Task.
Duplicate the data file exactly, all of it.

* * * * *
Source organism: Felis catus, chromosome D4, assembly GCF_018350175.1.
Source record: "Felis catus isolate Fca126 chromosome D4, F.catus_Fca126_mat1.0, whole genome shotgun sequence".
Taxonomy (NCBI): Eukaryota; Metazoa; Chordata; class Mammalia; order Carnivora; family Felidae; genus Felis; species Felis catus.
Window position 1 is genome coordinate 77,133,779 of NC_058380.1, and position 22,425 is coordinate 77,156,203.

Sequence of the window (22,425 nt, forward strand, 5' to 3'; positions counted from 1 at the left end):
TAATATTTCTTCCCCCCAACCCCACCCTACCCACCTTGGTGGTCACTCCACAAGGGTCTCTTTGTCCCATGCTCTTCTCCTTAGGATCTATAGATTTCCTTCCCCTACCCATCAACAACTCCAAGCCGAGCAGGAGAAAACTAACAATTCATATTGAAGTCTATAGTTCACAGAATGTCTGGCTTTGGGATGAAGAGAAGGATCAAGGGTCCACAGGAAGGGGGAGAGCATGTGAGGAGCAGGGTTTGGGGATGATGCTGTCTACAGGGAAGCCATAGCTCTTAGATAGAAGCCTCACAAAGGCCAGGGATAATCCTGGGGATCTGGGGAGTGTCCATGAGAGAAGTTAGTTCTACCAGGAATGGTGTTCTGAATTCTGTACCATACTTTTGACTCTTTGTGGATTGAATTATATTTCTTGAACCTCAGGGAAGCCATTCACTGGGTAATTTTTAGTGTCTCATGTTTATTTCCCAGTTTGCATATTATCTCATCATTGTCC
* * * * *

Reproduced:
Source organism: Felis catus, chromosome D4, assembly GCF_018350175.1.
Source record: "Felis catus isolate Fca126 chromosome D4, F.catus_Fca126_mat1.0, whole genome shotgun sequence".
Taxonomy (NCBI): Eukaryota; Metazoa; Chordata; class Mammalia; order Carnivora; family Felidae; genus Felis; species Felis catus.
Window position 1 is genome coordinate 77,133,779 of NC_058380.1, and position 22,425 is coordinate 77,156,203.

Sequence of the window (22,425 nt, forward strand, 5' to 3'; positions counted from 1 at the left end):
TAATATTTCTTCCCCCCAACCCCACCCTACCCACCTTGGTGGTCACTCCACAAGGGTCTCTTTGTCCCATGCTCTTCTCCTTAGGATCTATAGATTTCCTTCCCCTACCCATCAACAACTCCAAGCCGAGCAGGAGAAAACTAACAATTCATATTGAAGTCTATAGTTCACAGAATGTCTGGCTTTGGGATGAAGAGAAGGATCAAGGGTCCACAGGAAGGGGGAGAGCATGTGAGGAGCAGGGTTTGGGGATGATGCTGTCTACAGGGAAGCCATAGCTCTTAGATAGAAGCCTCACAAAGGCCAGGGATAATCCTGGGGATCTGGGGAGTGTCCATGAGAGAAGTTAGTTCTACCAGGAATGGTGTTCTGAATTCTGTACCATACTTTTGACTCTTTGTGGATTGAATTATATTTCTTGAACCTCAGGGAAGCCATTCACTGGGTAATTTTTAGTGTCTCATGTTTATTTCCCAGTTTGCATATTATCTCATCATTGTCC